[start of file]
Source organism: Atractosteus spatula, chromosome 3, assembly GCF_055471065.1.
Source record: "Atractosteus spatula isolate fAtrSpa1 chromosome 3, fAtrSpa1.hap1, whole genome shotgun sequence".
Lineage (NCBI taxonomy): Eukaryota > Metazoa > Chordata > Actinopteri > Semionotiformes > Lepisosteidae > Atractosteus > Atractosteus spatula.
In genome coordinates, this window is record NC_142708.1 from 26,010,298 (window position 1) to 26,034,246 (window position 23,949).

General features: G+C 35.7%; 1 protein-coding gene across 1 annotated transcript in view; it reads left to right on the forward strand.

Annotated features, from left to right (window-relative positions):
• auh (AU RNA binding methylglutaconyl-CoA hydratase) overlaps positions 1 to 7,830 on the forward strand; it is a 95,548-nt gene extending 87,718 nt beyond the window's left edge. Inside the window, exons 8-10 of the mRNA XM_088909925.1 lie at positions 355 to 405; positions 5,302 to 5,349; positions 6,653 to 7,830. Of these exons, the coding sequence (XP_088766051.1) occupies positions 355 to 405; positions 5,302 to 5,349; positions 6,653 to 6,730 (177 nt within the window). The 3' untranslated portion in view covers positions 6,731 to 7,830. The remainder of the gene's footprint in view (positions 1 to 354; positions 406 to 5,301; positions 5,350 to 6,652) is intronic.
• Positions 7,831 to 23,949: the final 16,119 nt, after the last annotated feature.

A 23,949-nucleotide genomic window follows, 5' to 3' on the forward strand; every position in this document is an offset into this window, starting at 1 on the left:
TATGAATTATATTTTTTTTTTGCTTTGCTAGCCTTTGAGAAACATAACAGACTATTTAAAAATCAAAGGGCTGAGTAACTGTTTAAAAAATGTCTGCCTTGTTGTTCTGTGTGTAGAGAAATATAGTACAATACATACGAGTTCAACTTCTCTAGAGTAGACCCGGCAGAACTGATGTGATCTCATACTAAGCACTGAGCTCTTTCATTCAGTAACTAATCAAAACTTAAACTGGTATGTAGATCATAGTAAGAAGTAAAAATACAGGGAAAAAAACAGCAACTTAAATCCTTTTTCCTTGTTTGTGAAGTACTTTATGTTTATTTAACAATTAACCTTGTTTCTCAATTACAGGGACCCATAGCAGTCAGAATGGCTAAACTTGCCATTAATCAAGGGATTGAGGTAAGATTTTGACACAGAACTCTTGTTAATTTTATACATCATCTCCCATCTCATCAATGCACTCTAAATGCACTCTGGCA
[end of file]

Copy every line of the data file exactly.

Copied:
Source organism: Atractosteus spatula, chromosome 3, assembly GCF_055471065.1.
Source record: "Atractosteus spatula isolate fAtrSpa1 chromosome 3, fAtrSpa1.hap1, whole genome shotgun sequence".
Lineage (NCBI taxonomy): Eukaryota > Metazoa > Chordata > Actinopteri > Semionotiformes > Lepisosteidae > Atractosteus > Atractosteus spatula.
In genome coordinates, this window is record NC_142708.1 from 26,010,298 (window position 1) to 26,034,246 (window position 23,949).

General features: G+C 35.7%; 1 protein-coding gene across 1 annotated transcript in view; it reads left to right on the forward strand.

Annotated features, from left to right (window-relative positions):
• auh (AU RNA binding methylglutaconyl-CoA hydratase) overlaps positions 1 to 7,830 on the forward strand; it is a 95,548-nt gene extending 87,718 nt beyond the window's left edge. Inside the window, exons 8-10 of the mRNA XM_088909925.1 lie at positions 355 to 405; positions 5,302 to 5,349; positions 6,653 to 7,830. Of these exons, the coding sequence (XP_088766051.1) occupies positions 355 to 405; positions 5,302 to 5,349; positions 6,653 to 6,730 (177 nt within the window). The 3' untranslated portion in view covers positions 6,731 to 7,830. The remainder of the gene's footprint in view (positions 1 to 354; positions 406 to 5,301; positions 5,350 to 6,652) is intronic.
• Positions 7,831 to 23,949: the final 16,119 nt, after the last annotated feature.

A 23,949-nucleotide genomic window follows, 5' to 3' on the forward strand; every position in this document is an offset into this window, starting at 1 on the left:
TATGAATTATATTTTTTTTTTGCTTTGCTAGCCTTTGAGAAACATAACAGACTATTTAAAAATCAAAGGGCTGAGTAACTGTTTAAAAAATGTCTGCCTTGTTGTTCTGTGTGTAGAGAAATATAGTACAATACATACGAGTTCAACTTCTCTAGAGTAGACCCGGCAGAACTGATGTGATCTCATACTAAGCACTGAGCTCTTTCATTCAGTAACTAATCAAAACTTAAACTGGTATGTAGATCATAGTAAGAAGTAAAAATACAGGGAAAAAAACAGCAACTTAAATCCTTTTTCCTTGTTTGTGAAGTACTTTATGTTTATTTAACAATTAACCTTGTTTCTCAATTACAGGGACCCATAGCAGTCAGAATGGCTAAACTTGCCATTAATCAAGGGATTGAGGTAAGATTTTGACACAGAACTCTTGTTAATTTTATACATCATCTCCCATCTCATCAATGCACTCTAAATGCACTCTGGCA